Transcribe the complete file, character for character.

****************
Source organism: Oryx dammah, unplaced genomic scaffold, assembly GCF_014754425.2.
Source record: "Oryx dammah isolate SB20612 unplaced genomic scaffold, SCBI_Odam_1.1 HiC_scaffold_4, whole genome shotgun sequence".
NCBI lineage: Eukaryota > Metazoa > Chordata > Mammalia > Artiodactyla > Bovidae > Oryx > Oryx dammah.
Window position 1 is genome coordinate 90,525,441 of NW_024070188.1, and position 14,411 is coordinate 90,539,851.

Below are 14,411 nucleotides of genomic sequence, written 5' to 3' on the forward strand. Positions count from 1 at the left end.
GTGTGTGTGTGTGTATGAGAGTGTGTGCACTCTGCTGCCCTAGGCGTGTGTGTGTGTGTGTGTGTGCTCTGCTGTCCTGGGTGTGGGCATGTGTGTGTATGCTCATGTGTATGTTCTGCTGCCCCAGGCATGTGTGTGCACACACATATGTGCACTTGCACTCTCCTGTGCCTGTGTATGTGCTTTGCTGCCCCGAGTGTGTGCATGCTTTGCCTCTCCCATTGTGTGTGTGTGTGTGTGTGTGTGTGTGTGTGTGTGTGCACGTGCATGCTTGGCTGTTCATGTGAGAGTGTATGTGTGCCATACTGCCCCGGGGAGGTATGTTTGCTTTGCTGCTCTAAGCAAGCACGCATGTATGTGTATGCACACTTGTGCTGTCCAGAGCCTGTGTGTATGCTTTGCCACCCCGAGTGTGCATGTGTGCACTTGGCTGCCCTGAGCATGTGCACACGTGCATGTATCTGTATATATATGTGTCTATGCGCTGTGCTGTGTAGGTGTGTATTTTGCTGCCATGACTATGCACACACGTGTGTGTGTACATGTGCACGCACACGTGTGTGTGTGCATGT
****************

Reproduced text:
Source organism: Oryx dammah, unplaced genomic scaffold, assembly GCF_014754425.2.
Source record: "Oryx dammah isolate SB20612 unplaced genomic scaffold, SCBI_Odam_1.1 HiC_scaffold_4, whole genome shotgun sequence".
NCBI lineage: Eukaryota > Metazoa > Chordata > Mammalia > Artiodactyla > Bovidae > Oryx > Oryx dammah.
Window position 1 is genome coordinate 90,525,441 of NW_024070188.1, and position 14,411 is coordinate 90,539,851.

Below are 14,411 nucleotides of genomic sequence, written 5' to 3' on the forward strand. Positions count from 1 at the left end.
GTGTGTGTGTGTGTATGAGAGTGTGTGCACTCTGCTGCCCTAGGCGTGTGTGTGTGTGTGTGTGTGCTCTGCTGTCCTGGGTGTGGGCATGTGTGTGTATGCTCATGTGTATGTTCTGCTGCCCCAGGCATGTGTGTGCACACACATATGTGCACTTGCACTCTCCTGTGCCTGTGTATGTGCTTTGCTGCCCCGAGTGTGTGCATGCTTTGCCTCTCCCATTGTGTGTGTGTGTGTGTGTGTGTGTGTGTGTGTGTGTGCACGTGCATGCTTGGCTGTTCATGTGAGAGTGTATGTGTGCCATACTGCCCCGGGGAGGTATGTTTGCTTTGCTGCTCTAAGCAAGCACGCATGTATGTGTATGCACACTTGTGCTGTCCAGAGCCTGTGTGTATGCTTTGCCACCCCGAGTGTGCATGTGTGCACTTGGCTGCCCTGAGCATGTGCACACGTGCATGTATCTGTATATATATGTGTCTATGCGCTGTGCTGTGTAGGTGTGTATTTTGCTGCCATGACTATGCACACACGTGTGTGTGTACATGTGCACGCACACGTGTGTGTGTGCATGT